4 Reasons You Should Visit Lake Sebu After the Quarantine

Photo by Joyce Marie Cantrell

More and more travelers are making their way to South Cotabato, and for many good reasons. Comprising one-fifth of Mindanao’s SOCCSKSARGEN region, the province is one of the most famous destinations for travelers seeking adventure, culture, and good food. 

Lake Sebu, a culturally rich destination in the Alah Valley Region, is perhaps South Cotabato’s most prized destination. Home to indigenous groups and crafts and bioverse landscapes, Lake Sebu is a must whether you travel for culture or for nature; for food or for thrills.

Here are four reasons to convince yo why this gem down South deserves a visit.

1. You can experience nature in three exciting ways.

Photo by Joyce Marie Cantrell

Covering over 42,000 hectares of lush rainforests, Lake Sebu is among the richest ich spots in South Cotabato in terms of wildlife. Ringed by hills, mountains, and falls in Allah Valley, the municipality is home to various endangered species, including deers, boars, and birds. And you can experience them all in three unique ways!

For thrill seekers, there’s the Lake Sebu zipline, which affords one a bird’s eye view of six out of seven falls. Said to be the highest zipline in Southeast Asia, the ride consists of two ziplines: a 740-meter high one that hovers over Falls 1 to 5, and a 400-meter high second zipline that brings you from Falls 5 to Falls 2 or Hikong Bente, near the parking area.

An alternative – albeit longer – way to see the seven falls is by hiking, which starts at Falls 1, or Hikong Alo, then goes through Hikong Bente. This requires a walk up a 774-step trail. To reach the other falls, trekkers need to pass through a vegetated trail, steep cliffs, and a river.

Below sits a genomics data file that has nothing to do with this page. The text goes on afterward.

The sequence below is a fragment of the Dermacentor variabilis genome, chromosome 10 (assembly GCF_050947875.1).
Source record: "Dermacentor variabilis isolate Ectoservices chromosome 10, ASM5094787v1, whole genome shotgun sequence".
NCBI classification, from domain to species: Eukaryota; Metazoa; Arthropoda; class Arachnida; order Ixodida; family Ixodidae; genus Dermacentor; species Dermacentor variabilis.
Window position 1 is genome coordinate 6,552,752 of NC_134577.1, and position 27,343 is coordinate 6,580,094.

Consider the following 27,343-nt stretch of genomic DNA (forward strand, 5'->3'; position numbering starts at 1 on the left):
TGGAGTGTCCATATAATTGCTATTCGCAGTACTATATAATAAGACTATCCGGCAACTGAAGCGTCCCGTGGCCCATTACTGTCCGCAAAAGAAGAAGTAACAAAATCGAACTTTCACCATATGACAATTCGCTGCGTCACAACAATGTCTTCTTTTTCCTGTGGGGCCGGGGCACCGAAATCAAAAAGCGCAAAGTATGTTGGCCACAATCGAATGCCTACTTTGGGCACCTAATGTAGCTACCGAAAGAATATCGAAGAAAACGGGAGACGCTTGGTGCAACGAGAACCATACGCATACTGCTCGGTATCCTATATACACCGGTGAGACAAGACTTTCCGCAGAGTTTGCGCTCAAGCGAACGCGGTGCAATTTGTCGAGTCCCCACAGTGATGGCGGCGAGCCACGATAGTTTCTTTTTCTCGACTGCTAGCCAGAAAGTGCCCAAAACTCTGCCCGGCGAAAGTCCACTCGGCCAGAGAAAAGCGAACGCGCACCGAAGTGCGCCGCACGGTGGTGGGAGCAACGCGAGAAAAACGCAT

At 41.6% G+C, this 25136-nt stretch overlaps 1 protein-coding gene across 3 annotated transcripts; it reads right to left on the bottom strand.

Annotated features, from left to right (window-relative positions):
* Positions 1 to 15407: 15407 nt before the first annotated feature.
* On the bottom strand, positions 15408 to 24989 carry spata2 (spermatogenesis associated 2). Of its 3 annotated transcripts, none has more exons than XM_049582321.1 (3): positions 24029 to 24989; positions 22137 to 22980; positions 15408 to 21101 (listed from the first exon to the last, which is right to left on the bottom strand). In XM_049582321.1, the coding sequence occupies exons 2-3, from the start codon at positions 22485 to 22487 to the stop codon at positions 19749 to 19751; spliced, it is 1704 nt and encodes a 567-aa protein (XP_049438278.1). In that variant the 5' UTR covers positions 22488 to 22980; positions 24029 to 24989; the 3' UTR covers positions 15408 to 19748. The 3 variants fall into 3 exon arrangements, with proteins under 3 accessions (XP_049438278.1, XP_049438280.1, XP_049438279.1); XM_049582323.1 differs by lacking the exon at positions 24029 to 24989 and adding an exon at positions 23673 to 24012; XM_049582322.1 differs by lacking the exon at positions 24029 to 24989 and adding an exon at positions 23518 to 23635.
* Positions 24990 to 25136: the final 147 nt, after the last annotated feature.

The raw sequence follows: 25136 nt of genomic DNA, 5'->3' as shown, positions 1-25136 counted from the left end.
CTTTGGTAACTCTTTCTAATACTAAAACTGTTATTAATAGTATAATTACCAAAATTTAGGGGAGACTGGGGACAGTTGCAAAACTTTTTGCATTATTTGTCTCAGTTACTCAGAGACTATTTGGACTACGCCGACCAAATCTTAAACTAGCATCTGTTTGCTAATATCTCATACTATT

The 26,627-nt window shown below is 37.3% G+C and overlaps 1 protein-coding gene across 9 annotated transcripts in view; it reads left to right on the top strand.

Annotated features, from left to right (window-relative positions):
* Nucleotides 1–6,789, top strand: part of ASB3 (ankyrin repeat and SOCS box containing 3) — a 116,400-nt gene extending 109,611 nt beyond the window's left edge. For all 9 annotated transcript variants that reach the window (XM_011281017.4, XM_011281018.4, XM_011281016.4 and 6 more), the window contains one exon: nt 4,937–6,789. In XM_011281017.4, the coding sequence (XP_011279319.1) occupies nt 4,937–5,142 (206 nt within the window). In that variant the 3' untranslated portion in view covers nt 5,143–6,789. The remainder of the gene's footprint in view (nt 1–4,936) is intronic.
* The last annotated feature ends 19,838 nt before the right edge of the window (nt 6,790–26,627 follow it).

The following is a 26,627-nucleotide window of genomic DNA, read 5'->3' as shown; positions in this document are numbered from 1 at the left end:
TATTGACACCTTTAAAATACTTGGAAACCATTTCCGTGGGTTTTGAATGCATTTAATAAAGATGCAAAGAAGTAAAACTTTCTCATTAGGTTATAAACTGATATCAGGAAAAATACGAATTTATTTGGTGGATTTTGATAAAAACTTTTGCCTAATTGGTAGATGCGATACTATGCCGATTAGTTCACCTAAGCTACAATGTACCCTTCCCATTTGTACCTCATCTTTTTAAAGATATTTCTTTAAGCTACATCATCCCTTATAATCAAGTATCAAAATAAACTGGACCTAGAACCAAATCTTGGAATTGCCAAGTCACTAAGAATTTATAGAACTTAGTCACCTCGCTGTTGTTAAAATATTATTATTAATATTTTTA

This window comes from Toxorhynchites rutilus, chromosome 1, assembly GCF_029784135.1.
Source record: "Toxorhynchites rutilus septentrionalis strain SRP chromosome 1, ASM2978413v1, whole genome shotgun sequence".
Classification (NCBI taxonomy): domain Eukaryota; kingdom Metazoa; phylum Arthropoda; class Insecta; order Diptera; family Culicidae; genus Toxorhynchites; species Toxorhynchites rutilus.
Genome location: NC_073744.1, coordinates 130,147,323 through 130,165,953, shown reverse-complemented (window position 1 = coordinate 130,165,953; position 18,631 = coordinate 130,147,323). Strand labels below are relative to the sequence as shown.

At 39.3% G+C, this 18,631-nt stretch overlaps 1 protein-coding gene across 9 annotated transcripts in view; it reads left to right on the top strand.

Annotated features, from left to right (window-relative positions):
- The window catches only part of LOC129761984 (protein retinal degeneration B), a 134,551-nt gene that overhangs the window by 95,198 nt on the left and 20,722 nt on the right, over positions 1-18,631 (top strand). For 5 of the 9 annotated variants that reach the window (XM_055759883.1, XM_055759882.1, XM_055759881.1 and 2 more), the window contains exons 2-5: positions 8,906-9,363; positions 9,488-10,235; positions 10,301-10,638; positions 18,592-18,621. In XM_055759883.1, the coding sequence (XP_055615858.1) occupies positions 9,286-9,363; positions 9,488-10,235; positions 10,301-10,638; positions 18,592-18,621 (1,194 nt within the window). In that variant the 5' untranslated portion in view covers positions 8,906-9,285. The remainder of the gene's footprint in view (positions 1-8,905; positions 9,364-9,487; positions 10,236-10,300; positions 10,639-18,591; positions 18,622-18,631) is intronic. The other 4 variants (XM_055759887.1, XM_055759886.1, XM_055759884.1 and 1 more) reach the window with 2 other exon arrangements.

Another popular feature of Lake Sebu are its three contiguous lakes: Lake Lahit (smallest), Lake Seloton (deepest), and Lake Sebu (largest). Punta Isla Lake Resort offers a floating restaurant that takes guests across all three lakes while watching native T’boli dances and musical performances and enjoying tilapia dishes.

For those who are staying for the night, succeeding mornings are best spent aboard an owong – a native canoe fashioned from lawaan wood – at sunrise. During the cruise, tourists can see locals fishing and hundreds of lotuses blooming above water.

2. Lake Sebu a cultural hotspot.

Home to various heritage sites and indigenous groups, South Cotabato is a UNESCO-recognized cultural landscape and is one of the country’s most diverse provinces in terms of people. In Lake Sebu alone, various ethnic groups such as the T’boli, Manobo, and Blaan co-exist. Visiting Lake Sebu, one will see well-preserved ethnic cultures with traditional dances, livelihood, and clothing still in place. In neighboring towns, you will find other tribal groups like the Ubo and Tasaday.

3. You can eat as much tilapia and durian as you like.

At 354 hectares, Lake Sebu’s three lakes are home to one of the biggest populations of tilapia in the country. Local livelihood thrive on tilapia fishing, and restaurants offer tilapia dishes cooked in every way you can imagine: from pinaputok to alfredo.

For fruit lovers, there’s Tupi Fruit Park where a wide and affordable selection of local fruits such as durian and mangoes are sold. Harvested straight from the farms in Mt. Matutum, you are sure that each piece is fresh and plump.

4. You can see firsthand how brass accessories and T’nalak are made.

Also called the Land of the Dreamweavers, South Cotabato is home to artisans, most prominently T’boli brass casters and T’nalak weavers. At the Lang Dulay Weaving Center in Lake Sebu, you will find women weaving these indigenous cloths from scratch, using only a wooden implement.

Each handmade T’nalak possesses unique origins. Dream weavers “dream” patterns, which locals believe is the work of Fu Dalu, the god of abaca. T’nalak is considered sacred. During the months-long creation process, weavers are prohibited from having intercourse with their husbands to ensure each weaves is “pure”.

In the home of Bundos Fara, a well-known third-generation brass maker in Lake Sebu, brass materials ranging from faucets to metal scraps are thawed with coal, then forged into beautiful ornaments like gongs, swords, bells, and accessories. These pieces are sold cheap on site and sent to Manila for trade by cultural shops like Kultura. The traditional technique is unique to Lake Sebu, and Fara and his family will be more than happy to show you how it is done.

What do you think?